of their lifestyle, but tend to prefer spendy downtown
areas that offer easy access to transportation, work
and recreation. They also seek Class A amenities like
lounges, gyms and a built-in social atmosphere. Right
now, to achieve this combination, renting is the more
Leveraging the trend
Years of short supply have resulted in pent-up demand
in the multifamily market, with an upsurge in Class A
assets across the country. Today, wealthier renters
have plenty of options to choose from.
Developers are continuing to build luxury units
attractive to those looking for high-end accommodations
in central locations. Brokers working in this market
must take the opportunity to expand their client base,
as the demand for luxury rentals continues to increase.
Brokers in major cities also would be wise to monitor
the growth in popularity of micro units, a rising area
of interest among investors and more cost-conscious
renters. Micro units are smaller multifamily units (often
between 150 and 500 square feet) in major cities such
as Los Angeles and San Francisco. Entry-level executives
and white-collar workers, many of whom are millennials,
are willing to rent a small space for the chance to live
in a big city.
Of equal importance, investors also have started
diversifying into secondary markets like Houston;
Pittsburgh; Brooklyn, New York; Oakland, California;
and Kansas City, Missouri, where the institutional capital
is less expensive than in gateway cities like New York
or Washington, D.C. Assets within these secondary-market areas offer solid loan-to-value ratios for
investments and better overall yields, with less demand
chasing commercial assets.
Meanwhile, gateway cities are increasingly oversaturated with capital investment and development. Investors have become cautious with respect to these heavily
populated markets. Commercial mortgage brokers should
take note and begin assessing the needs of renters in
key secondary cities. Renters in these areas typically
have needs similar to those of individuals in gateway
cities. They want downtown accommodations offering
luxury amenities while staying within a certain budget.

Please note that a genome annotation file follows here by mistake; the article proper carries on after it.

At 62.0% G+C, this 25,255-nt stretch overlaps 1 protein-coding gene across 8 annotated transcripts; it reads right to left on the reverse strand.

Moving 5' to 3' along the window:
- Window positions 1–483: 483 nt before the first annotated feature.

As a result, secondary cities are steadily attracting
developers looking to make a mark by offering renters
Class A accommodations at affordable prices. Brokers
in secondary cities are likely to see more rental-property
closings and a surge of interest from potential clients,
especially millennials, looking to live in growing downtown regions. Today’s consumers also are attracted
to cities like Oakland that provide easy access to the
offerings of larger neighboring cities, with reasonably
priced housing options.
n n n
Changes in population and housing affordability are
leading more people toward renting, which means
investors are carefully eyeing opportunities designed
to meet this demand. Commercial mortgage brokers
can easily take advantage of the chain effect by adapting
their sales strategy to prioritize deal opportunities that
serve renters in both gateway and secondary cities,
and by closely monitoring the needs of millennial and
55-plus consumers. Both groups will continue playing
critical roles in the upswing of the multifamily sector.
Although the multifamily sector walks a fine line
between promoting affordability and avoiding a surplus of supply in some markets, it is still considered
an extremely valuable sector for investors. Commercial
mortgage brokers can use this information to pursue
lucrative business opportunities that address the needs
of today’s renters. Targeting renters now will provide a
significant competitive edge in the year ahead. n
should take note
and begin assessing
the needs of renters
in key secondary